Hard News by Russell Brown

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Hard News: Still sounds good

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  • Biobbs,

    We wrote the song about a kid in the year behind us at school who looked exactly like Joe 90, so when we sing the chorus we're actually singing about him, not Joe 90.

    But Joe 90's theme is by the great Barry Gray! I'm sure I can hear echoes of this on some of the Dimmer albums. An early influence maybe...

    The River Mouth, Denmark • Since Jan 2011 • 114 posts Report Reply

  • Pennie Black,

    The Others Way by DoubleHappys - what better line than '...if you want to know the meaning of meaningless, I'll see you on the 7th May...'

    Auckland • Since May 2011 • 1 posts Report Reply

  • Sam Buchanan,

    Not wanting to sound as old and grumpy as I am, but last I went to see an old Dunedin band, the audience seemed almost entirely composed of people my age, or worse, considerably younger, who would have been happier sitting at home with a nice warm cup of tea.

    Could all those people, who stand around (unmoving) at gigs looking bored, texting and taking cellphone photos, and in particular, grumbling at anyone who dances and spills their drinks or treads on their (unmoving) toes please stay at home on the night of the Wellington gig?

    Welly • Since May 2011 • 2 posts Report Reply

  • Sam Buchanan,

    Oh, yeah - I'd go for 'Happy Endings' by Bored Games. Authentic teen angst kind of irrelevant social commentary you can dance to. We can carry on we can carry on we can carry on we can carry on we can carry on we can carry on...

    Welly • Since May 2011 • 2 posts Report Reply

  • Ian Dalziel,

    We can carry on we can carry on we can carry on
    we can carry on we can carry on we can carry on...

    What!
    You mean it's not ... weekend carrion?
    another illusion shattered...
    :- )
    yrs
    Lady Mondegreen

    NB: The 7th of May is the day in 1952 on which the concept of the integrated circuit, the basis for all modern computers, was first published by Geoffrey W.A. Dummer.

    Christchurch • Since Dec 2006 • 7939 posts Report Reply

  • nzlemming, in reply to Ian Dalziel,

    NB: The 7th of May is the day in 1952 on which the concept of the integrated circuit, the basis for all modern computers, was first published by Geoffrey W.A. Dummer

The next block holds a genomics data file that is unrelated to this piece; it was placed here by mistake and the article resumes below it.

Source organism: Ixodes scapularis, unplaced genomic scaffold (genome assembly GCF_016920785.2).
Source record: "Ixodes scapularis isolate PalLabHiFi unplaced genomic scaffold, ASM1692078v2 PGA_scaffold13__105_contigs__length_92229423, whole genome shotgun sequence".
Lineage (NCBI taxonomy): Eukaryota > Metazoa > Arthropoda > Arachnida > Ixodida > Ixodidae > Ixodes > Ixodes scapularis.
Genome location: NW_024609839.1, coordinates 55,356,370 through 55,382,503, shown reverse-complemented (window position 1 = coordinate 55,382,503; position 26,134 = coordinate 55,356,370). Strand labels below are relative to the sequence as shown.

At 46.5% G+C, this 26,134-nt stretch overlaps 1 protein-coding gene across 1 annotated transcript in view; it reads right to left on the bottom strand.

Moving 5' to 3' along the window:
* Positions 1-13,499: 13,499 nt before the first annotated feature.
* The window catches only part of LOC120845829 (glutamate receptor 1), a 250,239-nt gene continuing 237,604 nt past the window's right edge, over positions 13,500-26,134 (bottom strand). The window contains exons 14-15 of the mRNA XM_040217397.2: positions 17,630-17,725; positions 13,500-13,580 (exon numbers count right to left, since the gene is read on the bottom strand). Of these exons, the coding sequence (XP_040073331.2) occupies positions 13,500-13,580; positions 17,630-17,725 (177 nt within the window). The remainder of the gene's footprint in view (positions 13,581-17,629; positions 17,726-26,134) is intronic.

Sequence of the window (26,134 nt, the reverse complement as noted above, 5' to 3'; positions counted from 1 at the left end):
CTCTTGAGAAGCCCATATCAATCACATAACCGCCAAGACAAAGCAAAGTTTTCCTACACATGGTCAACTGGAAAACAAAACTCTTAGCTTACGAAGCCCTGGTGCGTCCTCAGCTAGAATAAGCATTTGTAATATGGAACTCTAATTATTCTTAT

Well noted, sir. Celebrations shall be had.

    Waikanae • Since Nov 2006 • 2932 posts Report Reply

  • Matthew Littlewood, in reply to philipmatthews,

    Was going to come back and say “but what about these two?” But sadly YouTube has neither “Burn it up” (SJ Fits) or “Scrapbook” (Dimmer). Two very, very good songs.

    Indeed, and both seem to come from a similar part of Shayne’s muse, bottled up, ferocious and fiery. Two of his best vocals, too, keening and desperate.

    As for Dimmer, for me it’s always “Crystallator”. It still sounds like white lightening to me even after all this time, the sound of an artist not so much tearing himself from the shackles of his old band as melting them down to tiny shards. Just one, horrific drone that sounds better the louder and longer it gets, and the best version I ever heard was at a gig at Otago Uni where he played it immediately after someone requested “She Speeds”. My ears rang for the rest of the evening after that. Given that he’d already played the similarly harsh “Powerchord”, it was quite some feat to top the aural assualt of that.

    And it was in such stark contrast to the jovial spirit of the rest of the gig, which was around the time of the release to You’ve Got to Hear the Music. Anika Moa was on “backing vocals”, I’ve never seen two artists play off oneanother so well, some of the jokes were genuinely filthy and hilarious. And Shayne’s mother was in the audience too!

    Today, Tomorrow, Timaru • Since Jan 2007 • 449 posts Report Reply

  • chris,

    You are truly golden Mr Carter.

    Mawkland • Since Jan 2010 • 1302 posts Report Reply

  • Kyle Matthews,

    And Shayne’s mother was in the audience too!

    That's nuthin'. He did a gig backing up his mother last year (at what used to be the Outback in Dunedin), with the wonderful Hannah Curwood on backing vocals and lead-in act. Was good fun.

    Since Nov 2006 • 6243 posts Report Reply

  • Russell Brown,

    Righto – time to pick winners: and I’m giving them both to Wellington.

    RA Hurley and William Daymond, contact me asap to confirm you can still go to the Bodega show and I’ll make it happen. Your excellent posts and convincing pleas of poverty have won me over.

    Auckland • Since Nov 2006 • 22817 posts Report Reply

  • Sharon McIver, in reply to hayden ward,

    I know it's one of Wayne's songs (at least i think it is) but I consider the Doublehappy's 'Anyone Else Would' to be the best song ever written in Aotearoa - the abject vocals coupled with that soaring chorus are just brutal and beautiful all at the same time.... stunning...

    Also, any chance the show could come down to Chch - venues are reopening now, and I can promise that we'd be very, very grateful... it's been a bleak autumn down here in the live music stakes...

    chch • Since Aug 2009 • 6 posts Report Reply

  • Rob Stowell,

    Double B-side is a stunner, eh. 'Cos "The Other's Way" is pretty damn good too.

    Whakaraupo • Since Nov 2006 • 2108 posts Report Reply

  • Russell Brown,